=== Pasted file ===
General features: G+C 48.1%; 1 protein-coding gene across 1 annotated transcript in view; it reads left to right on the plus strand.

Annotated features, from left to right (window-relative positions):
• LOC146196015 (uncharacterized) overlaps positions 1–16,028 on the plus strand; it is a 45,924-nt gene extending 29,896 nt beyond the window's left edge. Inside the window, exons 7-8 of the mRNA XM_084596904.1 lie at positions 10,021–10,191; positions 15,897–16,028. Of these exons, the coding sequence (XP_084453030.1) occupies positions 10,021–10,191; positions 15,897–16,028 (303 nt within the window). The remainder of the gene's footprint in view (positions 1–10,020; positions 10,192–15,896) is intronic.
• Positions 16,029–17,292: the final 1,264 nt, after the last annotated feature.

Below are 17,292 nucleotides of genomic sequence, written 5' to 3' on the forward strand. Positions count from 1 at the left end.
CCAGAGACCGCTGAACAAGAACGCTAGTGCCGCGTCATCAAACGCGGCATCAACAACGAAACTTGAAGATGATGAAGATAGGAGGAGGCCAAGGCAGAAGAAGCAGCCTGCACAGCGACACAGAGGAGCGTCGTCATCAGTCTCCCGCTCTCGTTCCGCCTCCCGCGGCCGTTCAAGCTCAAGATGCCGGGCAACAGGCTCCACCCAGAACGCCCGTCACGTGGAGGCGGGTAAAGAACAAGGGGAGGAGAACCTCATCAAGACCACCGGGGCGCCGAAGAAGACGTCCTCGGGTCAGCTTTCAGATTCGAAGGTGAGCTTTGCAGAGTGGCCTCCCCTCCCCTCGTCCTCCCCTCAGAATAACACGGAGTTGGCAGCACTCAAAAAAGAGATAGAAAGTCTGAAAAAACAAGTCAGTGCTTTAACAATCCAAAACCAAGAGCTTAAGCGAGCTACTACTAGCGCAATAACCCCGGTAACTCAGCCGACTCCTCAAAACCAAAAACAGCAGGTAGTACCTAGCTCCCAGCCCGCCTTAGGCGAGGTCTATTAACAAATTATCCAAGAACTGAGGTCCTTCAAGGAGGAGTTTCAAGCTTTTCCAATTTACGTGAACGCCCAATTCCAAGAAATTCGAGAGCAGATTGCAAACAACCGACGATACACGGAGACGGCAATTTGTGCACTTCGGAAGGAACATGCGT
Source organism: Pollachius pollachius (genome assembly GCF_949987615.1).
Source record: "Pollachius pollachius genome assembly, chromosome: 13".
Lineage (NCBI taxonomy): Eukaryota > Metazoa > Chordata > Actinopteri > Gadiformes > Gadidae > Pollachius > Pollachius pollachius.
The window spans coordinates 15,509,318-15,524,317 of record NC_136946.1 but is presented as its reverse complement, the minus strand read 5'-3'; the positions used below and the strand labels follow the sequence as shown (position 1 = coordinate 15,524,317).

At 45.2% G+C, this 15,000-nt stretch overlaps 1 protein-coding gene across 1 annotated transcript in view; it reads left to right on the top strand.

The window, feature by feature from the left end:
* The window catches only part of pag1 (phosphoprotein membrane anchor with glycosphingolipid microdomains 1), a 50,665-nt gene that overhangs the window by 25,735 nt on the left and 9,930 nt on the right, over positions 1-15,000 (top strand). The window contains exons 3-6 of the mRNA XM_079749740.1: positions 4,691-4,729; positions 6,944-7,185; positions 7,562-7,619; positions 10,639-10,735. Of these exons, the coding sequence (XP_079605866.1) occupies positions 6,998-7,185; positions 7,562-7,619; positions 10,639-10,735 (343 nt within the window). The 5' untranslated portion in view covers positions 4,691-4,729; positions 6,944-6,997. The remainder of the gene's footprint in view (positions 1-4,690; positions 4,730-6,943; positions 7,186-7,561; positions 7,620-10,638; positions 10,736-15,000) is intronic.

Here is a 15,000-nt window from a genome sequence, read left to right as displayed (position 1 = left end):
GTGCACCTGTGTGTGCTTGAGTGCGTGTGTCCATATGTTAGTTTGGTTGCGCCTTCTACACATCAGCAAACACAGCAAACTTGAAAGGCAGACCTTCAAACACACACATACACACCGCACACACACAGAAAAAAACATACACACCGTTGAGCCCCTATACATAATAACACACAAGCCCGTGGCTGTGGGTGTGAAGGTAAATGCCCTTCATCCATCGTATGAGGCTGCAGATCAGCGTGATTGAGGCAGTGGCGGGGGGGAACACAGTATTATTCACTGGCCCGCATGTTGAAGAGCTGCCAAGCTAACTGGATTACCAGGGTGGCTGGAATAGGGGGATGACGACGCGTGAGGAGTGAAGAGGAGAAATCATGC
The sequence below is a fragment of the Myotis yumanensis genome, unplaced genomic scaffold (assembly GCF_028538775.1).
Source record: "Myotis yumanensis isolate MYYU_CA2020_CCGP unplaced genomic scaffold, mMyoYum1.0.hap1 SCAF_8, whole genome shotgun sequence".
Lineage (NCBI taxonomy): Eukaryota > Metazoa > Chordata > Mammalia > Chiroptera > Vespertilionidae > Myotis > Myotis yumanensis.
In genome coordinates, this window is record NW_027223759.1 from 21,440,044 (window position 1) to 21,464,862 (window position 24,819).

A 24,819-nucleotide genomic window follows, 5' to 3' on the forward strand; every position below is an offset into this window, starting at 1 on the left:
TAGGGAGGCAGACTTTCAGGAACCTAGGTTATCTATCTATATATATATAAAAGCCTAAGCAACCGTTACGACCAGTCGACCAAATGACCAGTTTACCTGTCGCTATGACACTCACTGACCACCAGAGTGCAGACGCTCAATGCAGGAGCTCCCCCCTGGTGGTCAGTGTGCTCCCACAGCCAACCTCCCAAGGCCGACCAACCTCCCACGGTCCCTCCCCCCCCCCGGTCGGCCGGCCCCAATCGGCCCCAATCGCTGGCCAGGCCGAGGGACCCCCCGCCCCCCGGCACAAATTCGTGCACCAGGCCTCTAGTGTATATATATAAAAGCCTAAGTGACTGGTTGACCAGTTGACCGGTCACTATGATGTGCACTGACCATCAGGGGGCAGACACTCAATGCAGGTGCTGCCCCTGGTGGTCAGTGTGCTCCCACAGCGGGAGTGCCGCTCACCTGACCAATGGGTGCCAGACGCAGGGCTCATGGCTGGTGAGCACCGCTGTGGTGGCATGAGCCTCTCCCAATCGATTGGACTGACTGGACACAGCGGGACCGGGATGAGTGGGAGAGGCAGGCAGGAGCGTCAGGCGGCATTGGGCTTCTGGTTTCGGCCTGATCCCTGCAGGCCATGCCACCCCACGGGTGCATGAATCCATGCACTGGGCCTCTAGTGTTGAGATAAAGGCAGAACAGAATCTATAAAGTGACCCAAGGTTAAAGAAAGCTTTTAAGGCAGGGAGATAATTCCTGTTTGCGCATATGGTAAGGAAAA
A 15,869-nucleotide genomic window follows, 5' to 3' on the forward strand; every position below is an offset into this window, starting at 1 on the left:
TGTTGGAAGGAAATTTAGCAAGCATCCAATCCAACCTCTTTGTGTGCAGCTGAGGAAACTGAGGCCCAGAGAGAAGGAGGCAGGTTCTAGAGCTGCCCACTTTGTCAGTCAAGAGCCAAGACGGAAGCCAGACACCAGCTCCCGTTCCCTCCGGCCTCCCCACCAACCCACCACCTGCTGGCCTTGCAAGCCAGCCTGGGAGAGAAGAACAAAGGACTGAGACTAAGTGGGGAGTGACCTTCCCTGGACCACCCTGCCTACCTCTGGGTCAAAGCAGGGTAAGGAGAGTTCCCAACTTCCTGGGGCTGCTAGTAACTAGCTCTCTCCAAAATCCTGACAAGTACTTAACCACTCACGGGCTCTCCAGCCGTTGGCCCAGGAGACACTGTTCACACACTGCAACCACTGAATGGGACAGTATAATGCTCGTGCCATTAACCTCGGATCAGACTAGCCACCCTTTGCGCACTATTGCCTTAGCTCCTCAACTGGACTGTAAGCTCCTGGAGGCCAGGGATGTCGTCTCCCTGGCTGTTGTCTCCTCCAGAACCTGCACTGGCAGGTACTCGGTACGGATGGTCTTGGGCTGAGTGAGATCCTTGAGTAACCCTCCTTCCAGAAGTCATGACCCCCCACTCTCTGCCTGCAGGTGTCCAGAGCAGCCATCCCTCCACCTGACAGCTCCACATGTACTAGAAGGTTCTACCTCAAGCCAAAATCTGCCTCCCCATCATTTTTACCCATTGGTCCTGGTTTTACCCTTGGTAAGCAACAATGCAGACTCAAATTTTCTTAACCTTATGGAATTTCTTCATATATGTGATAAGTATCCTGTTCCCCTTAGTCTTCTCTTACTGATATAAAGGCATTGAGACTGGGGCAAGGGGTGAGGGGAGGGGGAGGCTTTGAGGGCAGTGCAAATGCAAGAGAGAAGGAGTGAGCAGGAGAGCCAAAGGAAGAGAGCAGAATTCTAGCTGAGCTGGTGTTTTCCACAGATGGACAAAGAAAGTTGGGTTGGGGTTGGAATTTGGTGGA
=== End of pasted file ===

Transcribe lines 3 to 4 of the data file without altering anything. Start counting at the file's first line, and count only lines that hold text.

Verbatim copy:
• LOC146196015 (uncharacterized) overlaps positions 1–16,028 on the plus strand; it is a 45,924-nt gene extending 29,896 nt beyond the window's left edge. Inside the window, exons 7-8 of the mRNA XM_084596904.1 lie at positions 10,021–10,191; positions 15,897–16,028. Of these exons, the coding sequence (XP_084453030.1) occupies positions 10,021–10,191; positions 15,897–16,028 (303 nt within the window). The remainder of the gene's footprint in view (positions 1–10,020; positions 10,192–15,896) is intronic.
• Positions 16,029–17,292: the final 1,264 nt, after the last annotated feature.